Loneliness In John Steinbeck's Of Mice And Men

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In Of Mice and Men, John Steinbeck uses Curley's Wife as a vehicle to demonstrate that loneliness drives one into making irrational decisions. Loneliness constantly kept Curley's wife seeking attention from anyone on the ranch. With the only people there being men, she had to keep their attention by flirting. Her loneliness-driven irrationality gave the wrong idea to the men about what she really wanted. Curley's wife blurted out to the men, "Ever'body out doin' som'pin'. Ever'body! An' what am I doin'? Standin' here talkin' to a bunch of bindle stiffs- a nigger an' a dum-dum and a lousy ol' sheep- an' liken' it because they ain't nobody else'"(Steinbeck 78). Throughout the story, Curley's wife is constantly found flirting with men other than her husband.…show more content…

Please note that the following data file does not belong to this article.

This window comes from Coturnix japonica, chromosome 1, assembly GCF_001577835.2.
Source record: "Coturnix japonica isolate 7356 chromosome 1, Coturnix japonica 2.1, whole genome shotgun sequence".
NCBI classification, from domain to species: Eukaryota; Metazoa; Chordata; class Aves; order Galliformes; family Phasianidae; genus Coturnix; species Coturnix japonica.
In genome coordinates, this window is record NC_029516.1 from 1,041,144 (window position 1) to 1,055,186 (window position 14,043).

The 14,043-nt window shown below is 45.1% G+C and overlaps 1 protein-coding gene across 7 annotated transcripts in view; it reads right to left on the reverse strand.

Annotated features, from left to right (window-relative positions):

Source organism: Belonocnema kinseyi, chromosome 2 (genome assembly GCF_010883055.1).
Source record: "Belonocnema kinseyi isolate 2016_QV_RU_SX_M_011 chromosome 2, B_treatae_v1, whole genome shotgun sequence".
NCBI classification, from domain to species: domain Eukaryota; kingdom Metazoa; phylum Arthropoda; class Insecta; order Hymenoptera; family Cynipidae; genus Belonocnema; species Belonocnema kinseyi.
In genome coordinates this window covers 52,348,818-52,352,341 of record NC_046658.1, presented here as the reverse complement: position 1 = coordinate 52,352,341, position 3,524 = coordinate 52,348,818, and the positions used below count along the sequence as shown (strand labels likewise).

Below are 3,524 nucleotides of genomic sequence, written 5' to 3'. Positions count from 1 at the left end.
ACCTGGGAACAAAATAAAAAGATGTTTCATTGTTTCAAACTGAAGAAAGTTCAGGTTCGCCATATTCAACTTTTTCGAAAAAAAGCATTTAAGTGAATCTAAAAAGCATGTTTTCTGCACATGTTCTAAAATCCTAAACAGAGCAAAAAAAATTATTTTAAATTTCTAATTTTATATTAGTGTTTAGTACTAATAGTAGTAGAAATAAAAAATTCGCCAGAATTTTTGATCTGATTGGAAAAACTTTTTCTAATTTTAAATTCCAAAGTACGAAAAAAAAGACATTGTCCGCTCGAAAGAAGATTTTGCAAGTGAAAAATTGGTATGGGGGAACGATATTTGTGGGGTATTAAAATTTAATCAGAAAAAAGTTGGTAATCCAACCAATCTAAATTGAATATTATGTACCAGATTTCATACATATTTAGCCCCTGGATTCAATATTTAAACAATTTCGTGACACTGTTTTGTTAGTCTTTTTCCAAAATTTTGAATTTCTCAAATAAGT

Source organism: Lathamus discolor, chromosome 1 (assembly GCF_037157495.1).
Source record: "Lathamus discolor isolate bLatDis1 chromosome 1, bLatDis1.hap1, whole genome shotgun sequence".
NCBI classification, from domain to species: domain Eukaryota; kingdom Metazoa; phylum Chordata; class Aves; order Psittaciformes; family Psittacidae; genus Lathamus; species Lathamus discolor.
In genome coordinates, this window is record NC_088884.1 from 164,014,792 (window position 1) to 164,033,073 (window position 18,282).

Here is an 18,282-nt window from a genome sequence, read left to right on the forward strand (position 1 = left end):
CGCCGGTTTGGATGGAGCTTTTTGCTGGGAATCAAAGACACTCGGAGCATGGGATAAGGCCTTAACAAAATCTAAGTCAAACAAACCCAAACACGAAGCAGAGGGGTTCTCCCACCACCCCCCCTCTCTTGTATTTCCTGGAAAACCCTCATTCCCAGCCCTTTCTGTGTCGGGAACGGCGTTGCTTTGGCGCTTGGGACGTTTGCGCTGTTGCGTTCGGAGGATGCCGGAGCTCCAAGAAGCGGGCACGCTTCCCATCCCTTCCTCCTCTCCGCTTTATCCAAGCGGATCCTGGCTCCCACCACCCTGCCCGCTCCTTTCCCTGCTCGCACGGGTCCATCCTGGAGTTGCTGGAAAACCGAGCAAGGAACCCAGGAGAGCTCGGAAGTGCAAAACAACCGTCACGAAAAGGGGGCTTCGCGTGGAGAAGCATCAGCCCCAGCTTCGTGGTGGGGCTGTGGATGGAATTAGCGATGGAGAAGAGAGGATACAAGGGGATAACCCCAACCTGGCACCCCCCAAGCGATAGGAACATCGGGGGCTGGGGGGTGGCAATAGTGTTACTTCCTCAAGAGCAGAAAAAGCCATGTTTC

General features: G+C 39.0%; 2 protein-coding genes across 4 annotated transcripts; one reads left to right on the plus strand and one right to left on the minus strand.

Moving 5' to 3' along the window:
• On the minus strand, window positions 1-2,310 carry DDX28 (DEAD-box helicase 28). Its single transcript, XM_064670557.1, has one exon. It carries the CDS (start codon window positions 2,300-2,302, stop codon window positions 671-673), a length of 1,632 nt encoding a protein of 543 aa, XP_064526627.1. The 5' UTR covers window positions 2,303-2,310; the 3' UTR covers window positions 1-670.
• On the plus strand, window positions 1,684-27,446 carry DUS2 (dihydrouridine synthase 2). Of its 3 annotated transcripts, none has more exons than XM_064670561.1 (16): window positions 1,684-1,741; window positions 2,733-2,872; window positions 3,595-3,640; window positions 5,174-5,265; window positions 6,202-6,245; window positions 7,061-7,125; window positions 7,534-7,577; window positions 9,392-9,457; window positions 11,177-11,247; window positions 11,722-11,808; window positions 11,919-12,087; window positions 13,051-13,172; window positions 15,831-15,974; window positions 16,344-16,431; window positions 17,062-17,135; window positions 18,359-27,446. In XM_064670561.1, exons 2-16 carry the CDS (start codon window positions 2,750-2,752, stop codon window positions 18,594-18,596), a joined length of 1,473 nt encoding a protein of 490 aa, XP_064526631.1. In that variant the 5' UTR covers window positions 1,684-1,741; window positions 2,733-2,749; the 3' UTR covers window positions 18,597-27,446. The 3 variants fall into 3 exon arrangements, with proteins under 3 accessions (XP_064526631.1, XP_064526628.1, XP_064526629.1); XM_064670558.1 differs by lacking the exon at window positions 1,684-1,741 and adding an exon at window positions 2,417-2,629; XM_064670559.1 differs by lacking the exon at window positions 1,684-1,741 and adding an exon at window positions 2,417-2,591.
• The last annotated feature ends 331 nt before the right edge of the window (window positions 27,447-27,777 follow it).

She attempts to alleviate her loneliness by engaging with other males on the ranch. This comes off as flirting even if that was not her intention. Curley's wife is never provoked, with many of the men on the ranch avoiding her. Her loneliness drives her into flirting with the other men which is completely irrational. Curley's wife's loneliness did not only cause her to flirt, however, it drove her into engaging with people who are not good for her well-being. Curley's wife affirmed "'you’re a kinda nice fella. Jus’ like a big baby. But a person can see kinda what you mean. When I’m doin’ my hair sometimes I jus’ set an’ stroke it ‘cause it’s so soft.' She took Lennie’s hand and put it on her head. 'Feel right aroun’ there an’ see how soft it is'"(Steinbeck 90). Even after witnessing Lennie kill a small creature because he did not understand the extent of his strength, Curley's wife still engaged with
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